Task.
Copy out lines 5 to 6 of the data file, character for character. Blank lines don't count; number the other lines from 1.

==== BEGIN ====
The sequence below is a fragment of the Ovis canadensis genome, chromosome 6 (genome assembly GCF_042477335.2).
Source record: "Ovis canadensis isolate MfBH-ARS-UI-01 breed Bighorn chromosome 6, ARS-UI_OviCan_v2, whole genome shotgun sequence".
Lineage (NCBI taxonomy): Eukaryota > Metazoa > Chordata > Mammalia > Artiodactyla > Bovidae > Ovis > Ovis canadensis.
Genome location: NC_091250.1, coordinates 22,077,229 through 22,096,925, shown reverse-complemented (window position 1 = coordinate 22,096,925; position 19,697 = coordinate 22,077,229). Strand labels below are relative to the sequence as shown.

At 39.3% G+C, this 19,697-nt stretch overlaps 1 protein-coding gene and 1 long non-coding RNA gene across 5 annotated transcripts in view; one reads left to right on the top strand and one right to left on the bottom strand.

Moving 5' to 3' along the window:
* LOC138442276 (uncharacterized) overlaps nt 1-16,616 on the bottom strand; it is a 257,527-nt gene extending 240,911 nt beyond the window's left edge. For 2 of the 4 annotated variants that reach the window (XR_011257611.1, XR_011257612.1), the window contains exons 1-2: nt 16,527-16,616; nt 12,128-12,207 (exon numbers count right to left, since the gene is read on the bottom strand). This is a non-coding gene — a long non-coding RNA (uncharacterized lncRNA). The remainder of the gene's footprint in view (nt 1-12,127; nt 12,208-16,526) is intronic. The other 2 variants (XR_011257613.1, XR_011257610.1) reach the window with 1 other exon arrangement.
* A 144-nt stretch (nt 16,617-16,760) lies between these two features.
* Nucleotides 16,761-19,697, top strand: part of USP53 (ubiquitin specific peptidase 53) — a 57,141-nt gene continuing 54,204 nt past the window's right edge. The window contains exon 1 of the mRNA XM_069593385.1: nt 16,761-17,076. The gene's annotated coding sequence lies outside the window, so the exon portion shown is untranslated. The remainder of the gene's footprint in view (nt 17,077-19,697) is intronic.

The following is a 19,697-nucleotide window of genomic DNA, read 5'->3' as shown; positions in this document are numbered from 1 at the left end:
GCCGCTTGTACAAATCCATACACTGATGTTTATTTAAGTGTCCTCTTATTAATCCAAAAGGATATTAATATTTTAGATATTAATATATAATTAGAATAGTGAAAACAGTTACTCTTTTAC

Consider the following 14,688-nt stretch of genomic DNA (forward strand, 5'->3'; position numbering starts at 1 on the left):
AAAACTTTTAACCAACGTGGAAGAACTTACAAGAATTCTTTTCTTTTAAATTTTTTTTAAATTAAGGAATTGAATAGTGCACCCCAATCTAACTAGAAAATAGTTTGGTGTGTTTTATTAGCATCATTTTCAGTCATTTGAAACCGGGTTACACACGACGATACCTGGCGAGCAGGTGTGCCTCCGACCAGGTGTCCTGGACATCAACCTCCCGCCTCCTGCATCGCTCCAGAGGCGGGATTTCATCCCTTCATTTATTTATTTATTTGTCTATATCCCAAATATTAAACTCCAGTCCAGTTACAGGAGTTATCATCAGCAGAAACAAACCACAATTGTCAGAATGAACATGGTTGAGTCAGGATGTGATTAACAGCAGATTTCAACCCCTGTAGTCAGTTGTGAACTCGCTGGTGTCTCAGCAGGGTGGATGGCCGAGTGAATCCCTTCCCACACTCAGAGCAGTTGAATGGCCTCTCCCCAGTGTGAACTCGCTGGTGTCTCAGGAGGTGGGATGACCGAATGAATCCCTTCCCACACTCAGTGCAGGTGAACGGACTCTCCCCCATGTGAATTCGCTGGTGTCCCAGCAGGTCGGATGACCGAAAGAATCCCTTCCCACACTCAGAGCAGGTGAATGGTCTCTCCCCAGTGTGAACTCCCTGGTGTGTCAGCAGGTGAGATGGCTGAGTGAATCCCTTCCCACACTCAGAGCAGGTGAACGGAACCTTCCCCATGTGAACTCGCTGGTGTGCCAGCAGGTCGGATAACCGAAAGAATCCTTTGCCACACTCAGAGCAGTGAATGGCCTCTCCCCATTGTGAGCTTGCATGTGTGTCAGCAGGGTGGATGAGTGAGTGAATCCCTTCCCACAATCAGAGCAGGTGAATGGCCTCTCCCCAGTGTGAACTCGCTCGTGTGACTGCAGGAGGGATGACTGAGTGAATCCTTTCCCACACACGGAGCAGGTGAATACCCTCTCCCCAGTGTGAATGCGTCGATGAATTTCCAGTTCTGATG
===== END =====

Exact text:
At 39.3% G+C, this 19,697-nt stretch overlaps 1 protein-coding gene and 1 long non-coding RNA gene across 5 annotated transcripts in view; one reads left to right on the top strand and one right to left on the bottom strand.

Moving 5' to 3' along the window: